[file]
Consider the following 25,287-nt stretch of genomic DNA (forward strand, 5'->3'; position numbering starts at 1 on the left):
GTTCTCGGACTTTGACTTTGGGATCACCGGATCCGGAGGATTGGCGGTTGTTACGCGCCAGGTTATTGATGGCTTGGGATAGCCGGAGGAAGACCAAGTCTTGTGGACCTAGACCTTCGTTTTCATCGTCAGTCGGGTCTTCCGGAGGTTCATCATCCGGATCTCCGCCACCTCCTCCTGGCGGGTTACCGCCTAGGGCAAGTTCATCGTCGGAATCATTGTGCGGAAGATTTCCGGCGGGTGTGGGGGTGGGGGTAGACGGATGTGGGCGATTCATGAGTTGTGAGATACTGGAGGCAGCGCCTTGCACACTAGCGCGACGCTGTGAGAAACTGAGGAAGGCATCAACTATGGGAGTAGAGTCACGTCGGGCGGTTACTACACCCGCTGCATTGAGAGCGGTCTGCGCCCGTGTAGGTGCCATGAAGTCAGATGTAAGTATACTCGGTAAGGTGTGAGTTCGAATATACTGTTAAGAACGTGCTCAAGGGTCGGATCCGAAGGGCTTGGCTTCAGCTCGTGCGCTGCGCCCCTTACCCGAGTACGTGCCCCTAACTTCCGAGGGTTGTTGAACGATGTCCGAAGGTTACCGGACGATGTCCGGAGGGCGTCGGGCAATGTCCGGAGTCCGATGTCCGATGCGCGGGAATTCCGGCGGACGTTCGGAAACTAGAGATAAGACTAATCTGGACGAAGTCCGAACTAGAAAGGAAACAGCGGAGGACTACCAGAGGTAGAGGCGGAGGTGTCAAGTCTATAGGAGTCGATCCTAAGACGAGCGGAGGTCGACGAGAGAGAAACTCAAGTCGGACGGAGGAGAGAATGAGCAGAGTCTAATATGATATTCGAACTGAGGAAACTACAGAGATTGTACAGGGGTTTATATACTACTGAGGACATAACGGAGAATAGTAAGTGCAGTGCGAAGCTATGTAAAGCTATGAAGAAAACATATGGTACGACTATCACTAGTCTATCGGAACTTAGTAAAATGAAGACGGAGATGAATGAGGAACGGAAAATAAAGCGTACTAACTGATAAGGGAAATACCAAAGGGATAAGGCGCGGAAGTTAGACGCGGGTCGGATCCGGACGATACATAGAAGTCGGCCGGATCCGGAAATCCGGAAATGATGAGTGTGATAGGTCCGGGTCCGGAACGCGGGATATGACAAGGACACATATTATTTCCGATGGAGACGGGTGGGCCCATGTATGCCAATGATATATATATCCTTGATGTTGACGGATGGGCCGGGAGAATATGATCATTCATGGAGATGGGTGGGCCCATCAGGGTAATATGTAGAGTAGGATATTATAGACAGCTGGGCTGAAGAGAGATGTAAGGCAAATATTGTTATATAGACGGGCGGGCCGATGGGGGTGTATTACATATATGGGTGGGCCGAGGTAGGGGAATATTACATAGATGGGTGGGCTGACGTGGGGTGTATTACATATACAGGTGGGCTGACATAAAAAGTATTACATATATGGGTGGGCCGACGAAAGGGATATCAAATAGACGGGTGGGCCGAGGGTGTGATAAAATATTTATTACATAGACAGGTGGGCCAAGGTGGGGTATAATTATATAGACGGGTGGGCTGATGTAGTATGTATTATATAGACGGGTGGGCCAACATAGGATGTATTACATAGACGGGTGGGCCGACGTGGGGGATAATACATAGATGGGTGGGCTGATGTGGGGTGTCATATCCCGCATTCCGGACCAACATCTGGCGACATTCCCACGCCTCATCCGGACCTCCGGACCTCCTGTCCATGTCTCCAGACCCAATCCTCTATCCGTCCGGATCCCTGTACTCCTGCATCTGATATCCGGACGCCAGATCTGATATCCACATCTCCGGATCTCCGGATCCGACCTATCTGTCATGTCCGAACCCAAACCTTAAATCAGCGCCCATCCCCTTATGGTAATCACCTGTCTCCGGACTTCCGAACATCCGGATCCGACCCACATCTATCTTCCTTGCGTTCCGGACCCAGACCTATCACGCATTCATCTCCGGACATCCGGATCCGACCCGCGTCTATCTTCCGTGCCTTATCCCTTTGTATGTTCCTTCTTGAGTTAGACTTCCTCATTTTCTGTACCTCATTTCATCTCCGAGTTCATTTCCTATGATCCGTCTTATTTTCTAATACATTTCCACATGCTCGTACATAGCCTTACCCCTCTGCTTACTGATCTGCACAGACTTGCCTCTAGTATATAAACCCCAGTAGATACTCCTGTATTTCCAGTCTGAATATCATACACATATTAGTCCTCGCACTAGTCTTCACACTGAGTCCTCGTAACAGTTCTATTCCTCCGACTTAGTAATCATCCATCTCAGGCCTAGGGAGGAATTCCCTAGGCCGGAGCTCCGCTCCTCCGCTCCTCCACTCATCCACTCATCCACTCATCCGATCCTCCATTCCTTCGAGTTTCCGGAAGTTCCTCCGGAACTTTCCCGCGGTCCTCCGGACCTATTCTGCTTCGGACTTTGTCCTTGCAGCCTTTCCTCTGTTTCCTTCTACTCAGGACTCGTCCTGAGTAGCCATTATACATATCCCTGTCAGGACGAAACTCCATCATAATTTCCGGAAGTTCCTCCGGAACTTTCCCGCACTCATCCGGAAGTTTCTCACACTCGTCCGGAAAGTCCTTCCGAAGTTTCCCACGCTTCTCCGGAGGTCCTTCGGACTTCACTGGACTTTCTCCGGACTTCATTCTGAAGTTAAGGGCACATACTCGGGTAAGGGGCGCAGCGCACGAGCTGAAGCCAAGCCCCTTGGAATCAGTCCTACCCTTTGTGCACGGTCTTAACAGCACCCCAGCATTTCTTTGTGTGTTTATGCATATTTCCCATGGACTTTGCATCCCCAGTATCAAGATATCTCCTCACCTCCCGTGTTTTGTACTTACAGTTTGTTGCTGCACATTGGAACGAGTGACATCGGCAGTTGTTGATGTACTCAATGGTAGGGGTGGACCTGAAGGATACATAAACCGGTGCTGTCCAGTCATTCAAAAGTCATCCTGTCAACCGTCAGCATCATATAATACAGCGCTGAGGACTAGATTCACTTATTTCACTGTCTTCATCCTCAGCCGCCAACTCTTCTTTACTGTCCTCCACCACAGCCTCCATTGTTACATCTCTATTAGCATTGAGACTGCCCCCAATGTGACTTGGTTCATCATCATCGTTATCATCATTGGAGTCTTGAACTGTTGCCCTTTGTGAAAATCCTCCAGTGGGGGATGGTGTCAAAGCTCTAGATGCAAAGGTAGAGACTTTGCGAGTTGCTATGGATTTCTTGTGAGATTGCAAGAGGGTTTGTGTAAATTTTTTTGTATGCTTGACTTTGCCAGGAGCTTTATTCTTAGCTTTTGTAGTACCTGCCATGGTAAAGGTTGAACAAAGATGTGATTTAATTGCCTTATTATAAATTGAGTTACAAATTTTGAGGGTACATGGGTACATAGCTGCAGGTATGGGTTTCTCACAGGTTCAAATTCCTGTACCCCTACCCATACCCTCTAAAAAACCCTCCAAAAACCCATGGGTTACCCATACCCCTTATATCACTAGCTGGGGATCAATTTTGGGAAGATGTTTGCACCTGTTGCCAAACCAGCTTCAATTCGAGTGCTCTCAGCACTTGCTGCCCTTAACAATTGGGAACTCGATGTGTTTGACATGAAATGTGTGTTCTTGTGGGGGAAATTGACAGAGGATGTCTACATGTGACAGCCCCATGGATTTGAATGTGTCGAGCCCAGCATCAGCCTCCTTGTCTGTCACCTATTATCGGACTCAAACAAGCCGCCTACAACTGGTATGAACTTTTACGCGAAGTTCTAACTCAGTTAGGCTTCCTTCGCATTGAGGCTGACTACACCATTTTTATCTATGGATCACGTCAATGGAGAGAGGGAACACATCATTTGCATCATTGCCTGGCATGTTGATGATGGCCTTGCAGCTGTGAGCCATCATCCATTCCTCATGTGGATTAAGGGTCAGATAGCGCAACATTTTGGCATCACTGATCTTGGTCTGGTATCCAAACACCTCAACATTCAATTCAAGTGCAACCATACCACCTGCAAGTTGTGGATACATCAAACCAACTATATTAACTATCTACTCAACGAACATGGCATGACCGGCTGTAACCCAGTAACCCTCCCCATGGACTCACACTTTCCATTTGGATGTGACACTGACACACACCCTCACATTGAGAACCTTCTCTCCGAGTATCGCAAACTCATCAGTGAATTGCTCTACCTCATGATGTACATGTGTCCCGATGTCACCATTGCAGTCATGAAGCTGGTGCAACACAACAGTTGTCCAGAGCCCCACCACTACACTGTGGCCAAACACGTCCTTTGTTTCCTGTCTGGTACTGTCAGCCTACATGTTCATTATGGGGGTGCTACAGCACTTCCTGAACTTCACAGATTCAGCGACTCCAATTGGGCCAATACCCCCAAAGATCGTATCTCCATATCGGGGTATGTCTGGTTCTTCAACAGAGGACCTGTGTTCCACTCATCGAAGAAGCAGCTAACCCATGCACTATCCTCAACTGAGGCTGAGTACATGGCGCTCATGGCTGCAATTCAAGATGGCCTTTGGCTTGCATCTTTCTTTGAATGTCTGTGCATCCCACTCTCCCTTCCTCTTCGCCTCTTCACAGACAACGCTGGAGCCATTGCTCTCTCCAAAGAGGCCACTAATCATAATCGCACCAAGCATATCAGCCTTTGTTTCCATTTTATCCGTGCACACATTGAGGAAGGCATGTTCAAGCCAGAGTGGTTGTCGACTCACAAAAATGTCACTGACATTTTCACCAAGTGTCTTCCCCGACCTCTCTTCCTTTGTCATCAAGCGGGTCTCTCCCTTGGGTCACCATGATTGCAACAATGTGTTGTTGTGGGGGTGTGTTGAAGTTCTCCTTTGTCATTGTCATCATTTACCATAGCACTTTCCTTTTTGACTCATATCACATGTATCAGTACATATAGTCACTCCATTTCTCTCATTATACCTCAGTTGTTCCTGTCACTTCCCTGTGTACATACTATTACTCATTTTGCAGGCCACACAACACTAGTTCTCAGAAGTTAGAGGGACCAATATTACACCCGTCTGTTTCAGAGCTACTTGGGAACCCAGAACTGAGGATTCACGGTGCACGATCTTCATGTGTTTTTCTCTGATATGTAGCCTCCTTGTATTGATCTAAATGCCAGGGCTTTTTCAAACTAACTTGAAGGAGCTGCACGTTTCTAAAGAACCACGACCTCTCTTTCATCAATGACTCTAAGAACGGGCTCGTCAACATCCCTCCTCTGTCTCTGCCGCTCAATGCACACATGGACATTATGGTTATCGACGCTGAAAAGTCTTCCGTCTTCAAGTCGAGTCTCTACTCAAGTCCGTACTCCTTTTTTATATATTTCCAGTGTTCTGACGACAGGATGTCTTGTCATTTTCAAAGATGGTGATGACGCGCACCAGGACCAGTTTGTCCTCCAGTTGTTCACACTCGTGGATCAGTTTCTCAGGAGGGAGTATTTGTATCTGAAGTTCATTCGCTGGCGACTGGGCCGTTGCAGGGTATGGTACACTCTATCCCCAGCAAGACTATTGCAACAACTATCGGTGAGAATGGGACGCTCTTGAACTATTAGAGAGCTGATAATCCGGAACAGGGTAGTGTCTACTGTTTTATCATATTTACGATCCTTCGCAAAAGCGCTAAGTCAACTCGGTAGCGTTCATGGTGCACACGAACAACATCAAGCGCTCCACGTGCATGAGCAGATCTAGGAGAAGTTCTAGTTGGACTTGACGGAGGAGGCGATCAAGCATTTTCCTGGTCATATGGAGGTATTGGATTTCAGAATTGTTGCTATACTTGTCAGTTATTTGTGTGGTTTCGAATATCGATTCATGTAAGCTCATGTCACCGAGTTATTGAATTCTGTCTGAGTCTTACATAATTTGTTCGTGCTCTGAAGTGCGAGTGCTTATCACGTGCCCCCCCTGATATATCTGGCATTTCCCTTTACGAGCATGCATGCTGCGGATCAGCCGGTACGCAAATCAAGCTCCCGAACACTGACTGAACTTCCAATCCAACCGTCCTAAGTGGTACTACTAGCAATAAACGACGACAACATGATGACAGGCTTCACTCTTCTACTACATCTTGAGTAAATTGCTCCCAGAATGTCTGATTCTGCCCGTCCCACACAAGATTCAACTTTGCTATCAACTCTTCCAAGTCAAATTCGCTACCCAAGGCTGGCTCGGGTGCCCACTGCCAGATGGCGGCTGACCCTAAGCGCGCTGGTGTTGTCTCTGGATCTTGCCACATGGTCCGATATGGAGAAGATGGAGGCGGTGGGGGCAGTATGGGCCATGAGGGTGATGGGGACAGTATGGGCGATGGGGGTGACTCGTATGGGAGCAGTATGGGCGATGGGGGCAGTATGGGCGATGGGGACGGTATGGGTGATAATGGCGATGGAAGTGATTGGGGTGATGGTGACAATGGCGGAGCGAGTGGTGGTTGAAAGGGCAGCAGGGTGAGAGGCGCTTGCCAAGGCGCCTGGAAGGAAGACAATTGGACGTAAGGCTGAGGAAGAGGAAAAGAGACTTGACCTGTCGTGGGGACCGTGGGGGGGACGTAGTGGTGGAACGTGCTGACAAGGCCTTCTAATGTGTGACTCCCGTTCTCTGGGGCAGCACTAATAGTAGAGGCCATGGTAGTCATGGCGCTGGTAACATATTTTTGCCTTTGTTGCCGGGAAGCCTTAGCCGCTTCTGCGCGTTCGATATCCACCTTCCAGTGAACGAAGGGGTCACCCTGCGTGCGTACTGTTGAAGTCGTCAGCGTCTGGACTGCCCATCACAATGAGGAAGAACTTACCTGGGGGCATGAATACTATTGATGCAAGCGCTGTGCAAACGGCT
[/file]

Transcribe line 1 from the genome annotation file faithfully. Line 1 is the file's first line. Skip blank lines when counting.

Consider the following 25,287-nt stretch of genomic DNA (forward strand, 5'->3'; position numbering starts at 1 on the left):